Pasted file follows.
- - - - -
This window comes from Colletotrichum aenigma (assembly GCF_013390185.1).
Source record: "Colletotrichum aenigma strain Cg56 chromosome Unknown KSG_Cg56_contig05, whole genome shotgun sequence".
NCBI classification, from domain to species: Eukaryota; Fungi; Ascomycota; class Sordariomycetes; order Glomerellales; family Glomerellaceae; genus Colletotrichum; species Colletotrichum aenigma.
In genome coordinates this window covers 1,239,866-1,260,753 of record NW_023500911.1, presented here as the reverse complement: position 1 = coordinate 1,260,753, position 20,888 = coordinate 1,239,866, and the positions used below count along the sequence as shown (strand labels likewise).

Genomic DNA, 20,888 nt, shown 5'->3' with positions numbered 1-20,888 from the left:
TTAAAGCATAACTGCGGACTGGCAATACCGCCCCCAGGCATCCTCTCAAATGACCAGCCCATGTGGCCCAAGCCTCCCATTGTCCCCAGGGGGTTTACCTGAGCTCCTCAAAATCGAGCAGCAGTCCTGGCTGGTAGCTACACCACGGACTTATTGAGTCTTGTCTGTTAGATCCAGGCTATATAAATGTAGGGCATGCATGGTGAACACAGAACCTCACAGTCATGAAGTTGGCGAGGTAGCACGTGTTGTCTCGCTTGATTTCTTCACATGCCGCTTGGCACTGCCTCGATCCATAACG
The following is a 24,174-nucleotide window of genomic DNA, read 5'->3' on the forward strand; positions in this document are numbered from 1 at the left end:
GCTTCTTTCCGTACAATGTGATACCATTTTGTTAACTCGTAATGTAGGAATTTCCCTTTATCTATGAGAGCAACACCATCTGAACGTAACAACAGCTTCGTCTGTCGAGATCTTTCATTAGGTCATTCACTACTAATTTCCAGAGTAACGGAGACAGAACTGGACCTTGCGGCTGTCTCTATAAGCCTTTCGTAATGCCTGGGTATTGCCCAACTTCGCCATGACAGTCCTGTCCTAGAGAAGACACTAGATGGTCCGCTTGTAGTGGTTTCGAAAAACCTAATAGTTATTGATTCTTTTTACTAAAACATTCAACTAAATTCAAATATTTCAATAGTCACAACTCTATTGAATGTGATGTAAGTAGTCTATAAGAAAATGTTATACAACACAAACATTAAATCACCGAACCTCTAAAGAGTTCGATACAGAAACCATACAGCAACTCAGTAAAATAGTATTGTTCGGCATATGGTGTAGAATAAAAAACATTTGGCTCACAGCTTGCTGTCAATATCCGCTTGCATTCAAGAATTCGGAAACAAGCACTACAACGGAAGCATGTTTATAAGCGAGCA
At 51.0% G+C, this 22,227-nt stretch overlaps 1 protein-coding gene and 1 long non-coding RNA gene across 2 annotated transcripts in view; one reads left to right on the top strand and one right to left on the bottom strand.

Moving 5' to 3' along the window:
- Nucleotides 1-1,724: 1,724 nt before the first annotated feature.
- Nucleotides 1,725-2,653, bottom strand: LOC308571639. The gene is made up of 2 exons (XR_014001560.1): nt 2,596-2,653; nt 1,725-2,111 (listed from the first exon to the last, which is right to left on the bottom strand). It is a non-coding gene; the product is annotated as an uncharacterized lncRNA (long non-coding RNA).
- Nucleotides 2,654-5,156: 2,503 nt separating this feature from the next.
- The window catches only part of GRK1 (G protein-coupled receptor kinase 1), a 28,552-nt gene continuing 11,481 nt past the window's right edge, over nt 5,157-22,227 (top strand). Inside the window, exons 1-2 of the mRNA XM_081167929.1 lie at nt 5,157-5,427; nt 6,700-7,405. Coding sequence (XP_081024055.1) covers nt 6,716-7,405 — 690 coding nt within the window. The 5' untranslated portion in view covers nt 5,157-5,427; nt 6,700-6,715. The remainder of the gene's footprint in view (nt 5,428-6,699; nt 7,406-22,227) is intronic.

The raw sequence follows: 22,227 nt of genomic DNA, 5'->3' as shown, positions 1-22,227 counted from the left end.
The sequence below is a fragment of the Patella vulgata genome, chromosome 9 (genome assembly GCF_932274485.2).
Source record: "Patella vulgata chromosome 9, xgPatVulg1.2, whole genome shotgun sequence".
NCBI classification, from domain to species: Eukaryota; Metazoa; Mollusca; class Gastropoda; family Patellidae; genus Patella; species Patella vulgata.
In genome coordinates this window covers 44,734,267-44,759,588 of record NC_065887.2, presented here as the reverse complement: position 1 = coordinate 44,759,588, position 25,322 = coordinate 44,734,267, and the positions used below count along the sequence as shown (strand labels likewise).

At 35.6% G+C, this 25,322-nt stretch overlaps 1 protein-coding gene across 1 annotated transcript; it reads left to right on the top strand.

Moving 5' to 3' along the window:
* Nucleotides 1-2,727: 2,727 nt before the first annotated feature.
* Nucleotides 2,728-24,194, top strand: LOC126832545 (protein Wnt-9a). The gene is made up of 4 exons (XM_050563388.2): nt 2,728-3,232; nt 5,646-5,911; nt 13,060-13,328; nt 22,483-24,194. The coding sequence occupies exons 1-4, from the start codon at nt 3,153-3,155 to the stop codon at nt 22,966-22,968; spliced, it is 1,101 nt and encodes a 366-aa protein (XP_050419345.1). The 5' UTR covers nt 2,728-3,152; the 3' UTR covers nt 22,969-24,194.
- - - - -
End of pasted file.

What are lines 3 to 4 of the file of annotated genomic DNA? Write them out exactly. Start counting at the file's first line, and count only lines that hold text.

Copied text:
NCBI classification, from domain to species: Eukaryota; Fungi; Ascomycota; class Sordariomycetes; order Glomerellales; family Glomerellaceae; genus Colletotrichum; species Colletotrichum aenigma.
In genome coordinates this window covers 1,239,866-1,260,753 of record NW_023500911.1, presented here as the reverse complement: position 1 = coordinate 1,260,753, position 20,888 = coordinate 1,239,866, and the positions used below count along the sequence as shown (strand labels likewise).